South West takes first steps in water sensitive urban design

Australia’s response to flooding and water scarcity has lessons for the UK in terms of water sensitive urban design – and the South West is going to try them out. Tony Barrett explains.

The water sensitive urban design (WSUD) approach to water management was first developed in Australia in response to the water scarcity and flooding issues that plague the country. The effects of climate change and a rising population mean the UK is now facing similar water challenges. Applying a WSUD approach could be part of the solution, but there are important lessons that can be learned from its implementation in the southern hemisphere.

"The collaborative water management vision for the South West is recognition of the need to adopt smarter, more-integrated water-management initiatives across the region"

Properly implemented WSUD provides a raft of benefits far beyond the remit of reducing flooding and creating a secure water supply. The WSUD model integrates all elements of the water cycle, recognising that each component is linked. This holistic approach is a step change from conventional, linear water-management systems, bringing together for the first time the management of rainwater, potable water, wastewater and groundwater.

This integration will increase efficiencies across the water network and enhance the quality of the built environment. A recent study led by AECOM looked at the potential cost benefits of WSUD implementation in Birmingham and Coventry. The findings provided a compelling business case, with benefit values calculated to be more than seven times higher than those of conventional water-management approaches.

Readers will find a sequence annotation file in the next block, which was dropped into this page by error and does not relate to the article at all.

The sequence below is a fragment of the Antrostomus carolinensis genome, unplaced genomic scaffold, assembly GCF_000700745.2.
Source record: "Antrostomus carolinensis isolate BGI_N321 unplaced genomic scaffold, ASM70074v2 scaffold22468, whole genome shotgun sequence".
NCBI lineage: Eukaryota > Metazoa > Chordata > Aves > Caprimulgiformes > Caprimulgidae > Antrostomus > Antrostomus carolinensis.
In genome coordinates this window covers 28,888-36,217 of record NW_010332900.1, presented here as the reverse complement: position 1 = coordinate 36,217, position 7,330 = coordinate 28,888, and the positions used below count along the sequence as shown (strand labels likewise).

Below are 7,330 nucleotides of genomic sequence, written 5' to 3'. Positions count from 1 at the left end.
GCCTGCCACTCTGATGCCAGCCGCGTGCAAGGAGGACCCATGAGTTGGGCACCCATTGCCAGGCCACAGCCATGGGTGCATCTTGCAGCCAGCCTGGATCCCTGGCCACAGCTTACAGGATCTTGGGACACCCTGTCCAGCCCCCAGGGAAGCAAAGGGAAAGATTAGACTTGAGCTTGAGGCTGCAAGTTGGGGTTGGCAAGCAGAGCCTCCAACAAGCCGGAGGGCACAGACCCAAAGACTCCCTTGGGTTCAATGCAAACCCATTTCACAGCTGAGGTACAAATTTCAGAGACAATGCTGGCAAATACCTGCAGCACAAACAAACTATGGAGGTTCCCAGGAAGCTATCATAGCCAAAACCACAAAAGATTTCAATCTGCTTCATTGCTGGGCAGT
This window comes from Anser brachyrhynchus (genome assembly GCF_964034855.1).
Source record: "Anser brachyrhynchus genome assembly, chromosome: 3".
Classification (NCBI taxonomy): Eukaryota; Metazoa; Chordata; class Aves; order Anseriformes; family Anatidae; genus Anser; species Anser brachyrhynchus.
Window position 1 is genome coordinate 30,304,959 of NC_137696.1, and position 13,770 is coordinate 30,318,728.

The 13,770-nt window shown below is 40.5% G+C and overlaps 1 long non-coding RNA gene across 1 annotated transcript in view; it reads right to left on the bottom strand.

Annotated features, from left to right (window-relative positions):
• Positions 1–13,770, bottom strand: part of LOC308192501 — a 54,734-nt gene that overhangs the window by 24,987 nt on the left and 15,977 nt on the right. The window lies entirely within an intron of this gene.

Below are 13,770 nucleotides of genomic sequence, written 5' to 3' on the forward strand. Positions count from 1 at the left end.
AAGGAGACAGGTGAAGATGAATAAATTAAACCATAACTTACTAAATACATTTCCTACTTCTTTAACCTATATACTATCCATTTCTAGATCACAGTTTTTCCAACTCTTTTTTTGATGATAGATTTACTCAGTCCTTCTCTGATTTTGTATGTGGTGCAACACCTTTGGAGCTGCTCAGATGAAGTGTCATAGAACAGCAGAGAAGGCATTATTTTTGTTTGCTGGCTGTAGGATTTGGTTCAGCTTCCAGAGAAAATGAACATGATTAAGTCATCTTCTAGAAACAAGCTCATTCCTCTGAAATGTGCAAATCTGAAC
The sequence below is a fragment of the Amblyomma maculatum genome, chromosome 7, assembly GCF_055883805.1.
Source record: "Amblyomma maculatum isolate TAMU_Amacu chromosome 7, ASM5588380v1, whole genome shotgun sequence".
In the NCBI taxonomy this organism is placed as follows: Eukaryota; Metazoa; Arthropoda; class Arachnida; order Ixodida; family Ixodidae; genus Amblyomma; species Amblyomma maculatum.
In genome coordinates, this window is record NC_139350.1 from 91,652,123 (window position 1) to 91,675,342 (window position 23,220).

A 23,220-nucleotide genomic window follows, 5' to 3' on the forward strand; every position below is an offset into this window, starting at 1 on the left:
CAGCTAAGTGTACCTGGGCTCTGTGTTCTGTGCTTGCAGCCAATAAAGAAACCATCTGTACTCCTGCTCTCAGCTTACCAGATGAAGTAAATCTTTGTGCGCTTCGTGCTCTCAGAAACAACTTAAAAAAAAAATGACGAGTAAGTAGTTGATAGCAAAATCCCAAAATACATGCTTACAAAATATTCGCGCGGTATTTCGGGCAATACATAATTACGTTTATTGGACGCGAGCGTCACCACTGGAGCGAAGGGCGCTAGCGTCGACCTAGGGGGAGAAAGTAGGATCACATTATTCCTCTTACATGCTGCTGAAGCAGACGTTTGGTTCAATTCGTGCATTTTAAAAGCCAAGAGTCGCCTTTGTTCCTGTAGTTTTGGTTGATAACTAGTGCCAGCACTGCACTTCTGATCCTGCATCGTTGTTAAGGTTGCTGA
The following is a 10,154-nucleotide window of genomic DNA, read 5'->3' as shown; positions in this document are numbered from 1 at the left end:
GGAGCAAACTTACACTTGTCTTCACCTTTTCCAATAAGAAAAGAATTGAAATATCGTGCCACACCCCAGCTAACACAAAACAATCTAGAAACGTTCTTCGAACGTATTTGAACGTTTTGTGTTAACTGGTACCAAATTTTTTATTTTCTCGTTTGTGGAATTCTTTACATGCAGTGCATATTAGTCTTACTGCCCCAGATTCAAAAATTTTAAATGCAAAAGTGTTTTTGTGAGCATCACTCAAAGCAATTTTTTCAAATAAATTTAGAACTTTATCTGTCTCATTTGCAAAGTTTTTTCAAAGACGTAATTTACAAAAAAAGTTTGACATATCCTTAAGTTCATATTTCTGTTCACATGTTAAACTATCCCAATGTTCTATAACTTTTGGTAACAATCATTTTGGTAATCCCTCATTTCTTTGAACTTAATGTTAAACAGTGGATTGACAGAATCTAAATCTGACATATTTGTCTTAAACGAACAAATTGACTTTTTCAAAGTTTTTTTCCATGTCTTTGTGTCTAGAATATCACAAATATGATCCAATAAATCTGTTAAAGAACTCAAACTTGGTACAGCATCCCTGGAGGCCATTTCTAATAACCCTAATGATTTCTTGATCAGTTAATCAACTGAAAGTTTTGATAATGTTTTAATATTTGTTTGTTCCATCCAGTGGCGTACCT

Despite such persuasive evidence, the barriers to WSUD delivery mean uptake in the UK is slow. Interestingly, the biggest barrier to the successful delivery of WSUD is not technical in nature. Accountability for implementation does not necessarily lie with one organisation, creating complexities around shared responsibilities. As WSUD will also require significant behavioural change from a number of stakeholders, collaboration is critical to the success of its implementation.

In the South West of England, the water management community has come together to consider a new, joined-up approach to water cycle management. Recognising the potential benefits of WSUD, AECOM is working with a broad range of stakeholders, including South West Water, Devon County Council, Torbay Council, Cornwall Council, Plymouth City Council, Exeter University and the Environment Agency. Working in unison, the group has taken a decisive first step to introducing WSUD by developing a joint vision for the region.

This vision acknowledges that conventional water cycle management approaches alone are not enough to meet the challenges of climate change and population growth in the region. Principally, the vision identifies WSUD as a viable solution for the South West, with the potential to make a significant contribution to the future prosperity of the region.

A regional committee has now been created to establish plans for WSUD implementation. The primary focus in the South West is to work with communities to identify opportunities for WSUD, encouraging them to be more water sensitive and make decisions that will support their future water security.

Although still in its infancy, the collaborative water management vision for the South West is recognition of the need to adopt smarter, more-integrated water-management initiatives across the region. The water management community has made a collective commitment to mainstream WSUD, learning from successful implementation in Australia to place collaboration and engagement at the heart of its development.

Tony Barrett is principal consultant at AECOM’s water practice in the UK